This week the TJDG welcomed Pat Brodowski, Monticello Vegetable Gardener and textile expert. For the benefit of students, instructors and guests alike, Pat led a hands-on workshop that introduced everyone to the joys and challenges of spinning plant fibers.
Pat started the workshop with a brief lesson on the four types of fiber that we would be focusing on: wool, flax, cotton, and yucca. While wool is obtained from an animal (most often the sheep) rather than a plant, it was important to show the differences between animal and plant fibers. Compared to many plant fibers, wool is relatively easy to gather and process. Also, wool’s longer fibers make learning to spin a bit simpler for first-timers.
In order to create a strong thread or yarn, the plant or animal fibers must be twisted together. One of the oldest tools to aid in this process is the drop spindle, which is weighted on one end and spun by hand while feeding the fiber downwards as it twists together.
Luckily, around the 16th century, the spinning wheel came into common usage, speeding up the spinning process. Pat demonstrated how the bobbin on the spinning wheel mimics the action of the drop spindle, while the large wheel is powered by the spinner’s two feet.
Flax (Linum usitatissimum) has been grown for the production of linen fabric for thousands of years. The Egyptians were especially adept at spinning and weaving flax into linen, and exported the fabric around the Mediterranean. Similar to wool, flax has fairly long fibers, but processing flax is quite a time-consuming chore that involves many steps over the course of weeks: drying, retting, breaking, scutching, and hackling. [Learn more in Rita Buchanan’s A Weaver’s Garden: Growing Plants for Natural Dyes and Fibers.]
Although we did not take the time to process our own TJDG flax for the workshop (maybe next year??), we did grow and harvest our own ‘Nankeen’ cotton and were able to try our hand at spinning it. At least some of us were brave enough to try… Cotton (Gossypium hirsutum) has relatively short fibers, and so proved to be particularly difficult to work with. However, we were quite proud to be spinning our own TJDG-grown cotton!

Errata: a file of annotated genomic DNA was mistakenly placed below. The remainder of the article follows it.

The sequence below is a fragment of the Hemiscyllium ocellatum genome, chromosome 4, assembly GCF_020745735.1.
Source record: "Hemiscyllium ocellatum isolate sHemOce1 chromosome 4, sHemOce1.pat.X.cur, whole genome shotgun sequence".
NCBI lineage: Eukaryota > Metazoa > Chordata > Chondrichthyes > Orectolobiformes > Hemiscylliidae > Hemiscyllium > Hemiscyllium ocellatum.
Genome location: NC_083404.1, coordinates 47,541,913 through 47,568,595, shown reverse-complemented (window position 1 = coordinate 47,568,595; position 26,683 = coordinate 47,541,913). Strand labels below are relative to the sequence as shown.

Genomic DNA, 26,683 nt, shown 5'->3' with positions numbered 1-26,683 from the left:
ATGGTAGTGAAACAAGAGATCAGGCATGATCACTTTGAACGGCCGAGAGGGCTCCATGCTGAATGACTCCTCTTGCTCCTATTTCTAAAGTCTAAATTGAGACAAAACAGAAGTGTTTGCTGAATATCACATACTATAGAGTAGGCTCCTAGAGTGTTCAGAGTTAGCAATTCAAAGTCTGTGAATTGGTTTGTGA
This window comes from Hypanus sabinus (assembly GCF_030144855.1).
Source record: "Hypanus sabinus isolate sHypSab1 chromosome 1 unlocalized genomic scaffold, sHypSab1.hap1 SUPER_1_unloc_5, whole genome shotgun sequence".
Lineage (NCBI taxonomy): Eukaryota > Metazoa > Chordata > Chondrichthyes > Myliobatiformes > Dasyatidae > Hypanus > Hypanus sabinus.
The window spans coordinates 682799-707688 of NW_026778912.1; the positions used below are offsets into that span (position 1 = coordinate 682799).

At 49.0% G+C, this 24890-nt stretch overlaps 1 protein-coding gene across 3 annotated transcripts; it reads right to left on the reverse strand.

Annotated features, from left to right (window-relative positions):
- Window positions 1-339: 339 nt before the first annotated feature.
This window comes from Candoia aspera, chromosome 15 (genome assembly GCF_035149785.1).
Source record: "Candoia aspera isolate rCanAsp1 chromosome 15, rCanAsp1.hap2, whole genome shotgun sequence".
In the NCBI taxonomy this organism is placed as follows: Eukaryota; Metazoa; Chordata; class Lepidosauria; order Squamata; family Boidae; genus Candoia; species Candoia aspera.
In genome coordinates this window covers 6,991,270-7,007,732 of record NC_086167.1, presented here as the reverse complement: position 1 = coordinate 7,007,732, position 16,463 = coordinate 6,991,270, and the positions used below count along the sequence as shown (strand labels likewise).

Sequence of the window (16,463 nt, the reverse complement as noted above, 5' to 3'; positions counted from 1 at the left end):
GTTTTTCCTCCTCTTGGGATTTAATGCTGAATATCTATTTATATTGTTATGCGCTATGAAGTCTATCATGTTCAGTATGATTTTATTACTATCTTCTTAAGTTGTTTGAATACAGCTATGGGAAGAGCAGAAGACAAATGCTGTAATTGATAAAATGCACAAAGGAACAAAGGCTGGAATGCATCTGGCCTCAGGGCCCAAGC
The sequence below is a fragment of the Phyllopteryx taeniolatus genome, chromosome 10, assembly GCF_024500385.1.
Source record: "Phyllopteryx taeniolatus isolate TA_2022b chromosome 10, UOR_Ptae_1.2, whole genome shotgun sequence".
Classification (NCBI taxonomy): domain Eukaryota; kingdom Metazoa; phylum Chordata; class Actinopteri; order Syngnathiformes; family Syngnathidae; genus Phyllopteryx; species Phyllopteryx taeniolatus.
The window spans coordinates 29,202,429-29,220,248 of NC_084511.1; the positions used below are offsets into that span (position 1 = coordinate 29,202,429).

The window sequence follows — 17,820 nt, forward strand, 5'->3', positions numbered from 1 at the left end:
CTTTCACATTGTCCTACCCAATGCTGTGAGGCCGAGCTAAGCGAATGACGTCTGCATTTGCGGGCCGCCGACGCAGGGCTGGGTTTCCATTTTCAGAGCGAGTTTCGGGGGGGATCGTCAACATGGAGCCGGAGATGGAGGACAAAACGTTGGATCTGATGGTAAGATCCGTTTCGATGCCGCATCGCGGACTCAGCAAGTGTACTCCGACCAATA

Jefferson also grew ‘Nankeen’ cotton, noting in his Farm Book that it yielded nearly double “the common kind…but it comes later & with more risk from frost.” This year, we were able to harvest a fair amount of bolls; the soft fibers of ‘Nankeen’ cotton are naturally a beautiful rusty brown. Fortunately, ‘Nankeen’ seed has been saved for many generations and can be purchased from Southern Exposure Seed Exchange.
Yucca, or Beargrass, as Jefferson called it in 1794, is also a fiber source. The leaves and fibers of Yucca filamentosa, a Southeast native, were used to make baskets, sandals, and rope by Native Americans. The fiber is obtained by removing the pulp through scraping, rubbing, and maceration.
Of course, all of these natural fibers were of extreme importance in TJ’s day. Writing to John Adams in 1812, Jefferson stated, “Every family in the country is a manufactory within itself…We consider a sheep for every person in the family as sufficient to clothe it, in addition to the cotton, hemp and flax which we raise ourselves.” [See Jefferson’s Farm Book and Garden Book for more on how TJ grew and processed plant and animal fibers.]
Thanks again to Pat for introducing us all to the exciting world of spinning with natural plant and animal fibers! Next up, the weaving loom! (Well, maybe we’re not quite ready for that yet…)